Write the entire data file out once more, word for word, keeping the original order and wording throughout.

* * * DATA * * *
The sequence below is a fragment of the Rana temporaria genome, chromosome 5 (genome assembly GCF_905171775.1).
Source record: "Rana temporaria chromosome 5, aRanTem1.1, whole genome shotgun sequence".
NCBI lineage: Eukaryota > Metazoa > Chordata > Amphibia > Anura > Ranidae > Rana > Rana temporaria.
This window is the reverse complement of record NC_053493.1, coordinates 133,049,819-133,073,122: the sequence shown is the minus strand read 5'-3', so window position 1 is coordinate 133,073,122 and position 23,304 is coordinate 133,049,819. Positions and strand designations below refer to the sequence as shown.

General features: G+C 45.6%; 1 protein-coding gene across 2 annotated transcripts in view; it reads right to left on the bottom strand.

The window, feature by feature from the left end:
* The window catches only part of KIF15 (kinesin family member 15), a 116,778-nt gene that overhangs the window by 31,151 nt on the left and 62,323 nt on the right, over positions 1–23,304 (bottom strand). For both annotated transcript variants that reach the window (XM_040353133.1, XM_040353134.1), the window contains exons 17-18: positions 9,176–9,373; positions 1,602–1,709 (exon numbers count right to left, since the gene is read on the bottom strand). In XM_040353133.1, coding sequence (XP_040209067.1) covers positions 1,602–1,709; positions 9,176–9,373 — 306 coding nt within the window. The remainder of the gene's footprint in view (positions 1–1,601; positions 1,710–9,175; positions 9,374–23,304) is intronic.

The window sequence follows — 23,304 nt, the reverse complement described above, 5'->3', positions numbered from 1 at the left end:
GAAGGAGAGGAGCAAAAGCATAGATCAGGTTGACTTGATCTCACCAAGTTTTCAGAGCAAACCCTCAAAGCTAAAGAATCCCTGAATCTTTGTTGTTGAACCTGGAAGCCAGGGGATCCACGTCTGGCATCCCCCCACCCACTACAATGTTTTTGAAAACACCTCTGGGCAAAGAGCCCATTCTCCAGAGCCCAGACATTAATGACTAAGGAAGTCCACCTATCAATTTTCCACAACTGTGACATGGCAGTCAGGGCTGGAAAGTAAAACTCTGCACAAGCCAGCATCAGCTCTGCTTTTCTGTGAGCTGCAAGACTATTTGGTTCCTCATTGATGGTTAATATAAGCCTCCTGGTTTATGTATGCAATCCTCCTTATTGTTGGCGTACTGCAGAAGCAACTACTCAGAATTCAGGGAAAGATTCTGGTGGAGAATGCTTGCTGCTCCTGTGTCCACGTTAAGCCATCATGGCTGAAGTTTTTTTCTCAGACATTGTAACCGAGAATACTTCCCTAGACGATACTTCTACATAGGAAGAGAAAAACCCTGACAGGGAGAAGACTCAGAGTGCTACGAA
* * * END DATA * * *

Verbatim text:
The sequence below is a fragment of the Rana temporaria genome, chromosome 5 (genome assembly GCF_905171775.1).
Source record: "Rana temporaria chromosome 5, aRanTem1.1, whole genome shotgun sequence".
NCBI lineage: Eukaryota > Metazoa > Chordata > Amphibia > Anura > Ranidae > Rana > Rana temporaria.
This window is the reverse complement of record NC_053493.1, coordinates 133,049,819-133,073,122: the sequence shown is the minus strand read 5'-3', so window position 1 is coordinate 133,073,122 and position 23,304 is coordinate 133,049,819. Positions and strand designations below refer to the sequence as shown.

General features: G+C 45.6%; 1 protein-coding gene across 2 annotated transcripts in view; it reads right to left on the bottom strand.

The window, feature by feature from the left end:
* The window catches only part of KIF15 (kinesin family member 15), a 116,778-nt gene that overhangs the window by 31,151 nt on the left and 62,323 nt on the right, over positions 1–23,304 (bottom strand). For both annotated transcript variants that reach the window (XM_040353133.1, XM_040353134.1), the window contains exons 17-18: positions 9,176–9,373; positions 1,602–1,709 (exon numbers count right to left, since the gene is read on the bottom strand). In XM_040353133.1, coding sequence (XP_040209067.1) covers positions 1,602–1,709; positions 9,176–9,373 — 306 coding nt within the window. The remainder of the gene's footprint in view (positions 1–1,601; positions 1,710–9,175; positions 9,374–23,304) is intronic.

The window sequence follows — 23,304 nt, the reverse complement described above, 5'->3', positions numbered from 1 at the left end:
GAAGGAGAGGAGCAAAAGCATAGATCAGGTTGACTTGATCTCACCAAGTTTTCAGAGCAAACCCTCAAAGCTAAAGAATCCCTGAATCTTTGTTGTTGAACCTGGAAGCCAGGGGATCCACGTCTGGCATCCCCCCACCCACTACAATGTTTTTGAAAACACCTCTGGGCAAAGAGCCCATTCTCCAGAGCCCAGACATTAATGACTAAGGAAGTCCACCTATCAATTTTCCACAACTGTGACATGGCAGTCAGGGCTGGAAAGTAAAACTCTGCACAAGCCAGCATCAGCTCTGCTTTTCTGTGAGCTGCAAGACTATTTGGTTCCTCATTGATGGTTAATATAAGCCTCCTGGTTTATGTATGCAATCCTCCTTATTGTTGGCGTACTGCAGAAGCAACTACTCAGAATTCAGGGAAAGATTCTGGTGGAGAATGCTTGCTGCTCCTGTGTCCACGTTAAGCCATCATGGCTGAAGTTTTTTTCTCAGACATTGTAACCGAGAATACTTCCCTAGACGATACTTCTACATAGGAAGAGAAAAACCCTGACAGGGAGAAGACTCAGAGTGCTACGAA